Mark needed to recognize the counterproductive effects of his avoidance behavior, especially how it exacerbated his symptoms and generalized his fear response to various stimuli. Dr. Tull enabled his understanding of these paradoxical consequences early in treatment, alongside psychoeducation on PTSD, while working to avoid any increase in Mark’s feelings of shame. The therapist drew an analogy to natural human responses – such as pulling away from a hot stove – to highlight the universality of the instinct to avoid pain, including emotional pain, thereby normalizing and validating Mark’s reactions.
However, a paradox arose when avoidance strategies that gave Mark short-term relief ultimately intensified his distress and aggravated his PTSD symptoms. His emotional reactions became increasingly frequent and severe. His confidence in his ability to handle his emotions dwindled, leading to a low tolerance for any level of anxiety or guilt.
This emotional avoidance not only increased Mark’s distress but also negatively impacted his personal relationships, his confidence in his ability to return to work, and his sleep patterns. These effects demonstrate the high long-term cost of momentary relief brought about by avoidance.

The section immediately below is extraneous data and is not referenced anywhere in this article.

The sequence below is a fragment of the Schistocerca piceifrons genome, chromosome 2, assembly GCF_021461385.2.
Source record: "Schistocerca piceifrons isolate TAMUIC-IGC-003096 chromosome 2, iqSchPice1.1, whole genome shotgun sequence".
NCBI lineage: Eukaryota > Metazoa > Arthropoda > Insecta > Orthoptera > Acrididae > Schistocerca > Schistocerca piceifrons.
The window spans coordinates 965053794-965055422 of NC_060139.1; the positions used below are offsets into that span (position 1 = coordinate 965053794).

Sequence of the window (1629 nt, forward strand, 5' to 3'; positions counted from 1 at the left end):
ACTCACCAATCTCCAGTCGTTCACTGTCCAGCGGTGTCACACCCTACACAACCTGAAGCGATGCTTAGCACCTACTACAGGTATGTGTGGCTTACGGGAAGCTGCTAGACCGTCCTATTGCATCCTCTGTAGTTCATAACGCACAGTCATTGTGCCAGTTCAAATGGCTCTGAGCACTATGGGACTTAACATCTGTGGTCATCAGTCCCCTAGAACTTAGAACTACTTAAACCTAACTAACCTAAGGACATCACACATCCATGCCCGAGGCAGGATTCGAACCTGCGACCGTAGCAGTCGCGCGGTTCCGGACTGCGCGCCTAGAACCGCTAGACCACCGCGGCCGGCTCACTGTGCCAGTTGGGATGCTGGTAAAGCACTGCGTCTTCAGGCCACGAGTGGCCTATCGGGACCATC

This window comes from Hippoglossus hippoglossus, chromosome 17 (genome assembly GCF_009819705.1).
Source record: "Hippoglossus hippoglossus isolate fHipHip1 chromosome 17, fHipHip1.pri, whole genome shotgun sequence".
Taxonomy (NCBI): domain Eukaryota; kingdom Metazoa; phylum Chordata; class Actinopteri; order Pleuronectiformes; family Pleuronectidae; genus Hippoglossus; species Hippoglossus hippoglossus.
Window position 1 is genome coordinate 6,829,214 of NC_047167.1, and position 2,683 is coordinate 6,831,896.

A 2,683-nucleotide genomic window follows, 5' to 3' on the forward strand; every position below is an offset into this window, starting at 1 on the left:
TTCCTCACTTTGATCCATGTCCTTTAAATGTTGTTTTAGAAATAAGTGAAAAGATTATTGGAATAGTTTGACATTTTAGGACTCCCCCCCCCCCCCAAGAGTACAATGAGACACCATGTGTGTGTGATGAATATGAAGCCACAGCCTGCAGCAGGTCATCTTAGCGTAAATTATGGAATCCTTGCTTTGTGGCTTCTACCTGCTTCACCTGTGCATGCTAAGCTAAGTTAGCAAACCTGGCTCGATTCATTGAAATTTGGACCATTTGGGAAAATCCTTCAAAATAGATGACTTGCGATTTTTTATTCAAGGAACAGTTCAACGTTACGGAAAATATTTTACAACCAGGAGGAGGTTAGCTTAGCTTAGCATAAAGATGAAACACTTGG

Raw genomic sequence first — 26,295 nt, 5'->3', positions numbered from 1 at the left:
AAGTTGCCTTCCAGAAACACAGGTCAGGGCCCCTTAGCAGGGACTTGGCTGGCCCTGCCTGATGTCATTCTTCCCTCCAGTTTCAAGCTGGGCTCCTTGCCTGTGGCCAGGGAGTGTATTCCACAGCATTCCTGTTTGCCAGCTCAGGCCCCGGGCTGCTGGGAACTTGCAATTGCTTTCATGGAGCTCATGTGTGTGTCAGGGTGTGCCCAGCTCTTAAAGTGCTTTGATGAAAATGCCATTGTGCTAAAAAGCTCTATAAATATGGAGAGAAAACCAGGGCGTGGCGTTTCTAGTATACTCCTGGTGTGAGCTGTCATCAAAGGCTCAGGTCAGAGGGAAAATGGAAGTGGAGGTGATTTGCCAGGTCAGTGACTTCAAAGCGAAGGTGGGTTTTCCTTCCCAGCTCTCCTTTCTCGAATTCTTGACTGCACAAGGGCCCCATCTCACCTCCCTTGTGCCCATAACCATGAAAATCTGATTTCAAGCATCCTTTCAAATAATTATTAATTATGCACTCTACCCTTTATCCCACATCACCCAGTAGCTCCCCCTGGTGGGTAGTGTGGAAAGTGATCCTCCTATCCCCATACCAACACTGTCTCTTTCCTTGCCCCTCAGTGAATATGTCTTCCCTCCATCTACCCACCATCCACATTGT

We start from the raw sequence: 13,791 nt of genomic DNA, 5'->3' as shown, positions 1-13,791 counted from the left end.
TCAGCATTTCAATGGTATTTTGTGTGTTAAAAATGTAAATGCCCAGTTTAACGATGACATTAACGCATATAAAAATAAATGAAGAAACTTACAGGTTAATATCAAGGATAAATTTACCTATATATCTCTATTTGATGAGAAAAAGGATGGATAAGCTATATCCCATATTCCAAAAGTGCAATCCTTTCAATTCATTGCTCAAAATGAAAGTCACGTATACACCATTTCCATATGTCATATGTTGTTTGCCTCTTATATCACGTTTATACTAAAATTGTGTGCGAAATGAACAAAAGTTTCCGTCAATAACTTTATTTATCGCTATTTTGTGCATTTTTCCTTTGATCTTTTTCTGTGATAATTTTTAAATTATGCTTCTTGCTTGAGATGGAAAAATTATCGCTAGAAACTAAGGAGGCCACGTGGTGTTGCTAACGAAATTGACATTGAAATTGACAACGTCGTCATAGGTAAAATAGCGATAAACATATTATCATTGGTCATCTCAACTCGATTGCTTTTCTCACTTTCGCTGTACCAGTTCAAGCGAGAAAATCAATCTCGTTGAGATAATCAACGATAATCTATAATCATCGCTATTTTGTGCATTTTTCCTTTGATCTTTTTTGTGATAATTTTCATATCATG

Use of Metaphors
Dr. Tull used metaphors during treatment to convey such paradoxical consequences more effectively. One such metaphor involved a tug-of-war with a monstrous embodiment of Mark’s unwanted internal experiences. Despite his efforts to win the battle by pulling the ‘monster’ into a chasm, it always pulled back harder, representing the futility of trying to avoid internal experiences.
The solution Dr. Tull proposed was not about winning the impossible battle, but recognizing the futility of the struggle and ‘dropping the rope’. Though this approach means acknowledging the presence of emotional pain, it frees up time and effort to focus on meaningful and more effective living.
Willingness vs Unwillingness
As part of the process, Dr. Tull encouraged Mark to monitor instances when he chose unwillingness over willingness, and to evaluate the resulting costs. The concept of willingness and unwillingness was presented as behavior; one can feel very unwilling but still choose to act willingly.
The goal was to help Mark recognize the detrimental outcomes of being unwilling and the benefits associated with willingness. This process formed a critical part of his journey toward understanding and managing his emotions.
Addressing Negative Emotions
Working on Mark’s negative beliefs about emotions was another central aspect of therapy. Dr. Tull described emotions as a communication channel between the environment and the brain, providing valuable information about how to react in different situations.
When these emotions are suppressed or viewed as harmful, the body tends to intensify the emotional response to ensure the message gets through. However, if one is willing to examine these emotions, they usually dissipate after the message is received, reducing their intensity.
Control of Behavior
Even in the face of intense emotions or unpleasant thoughts, Dr. Tull reassured Mark of his control over his behavior. While he could not control his thoughts or emotions, he could control his actions. The focus was on guiding him to manage his emotional distress and other internal experiences effectively. As Mark learned to act contrary to intense emotions and urges to avoid, his self-efficacy increased.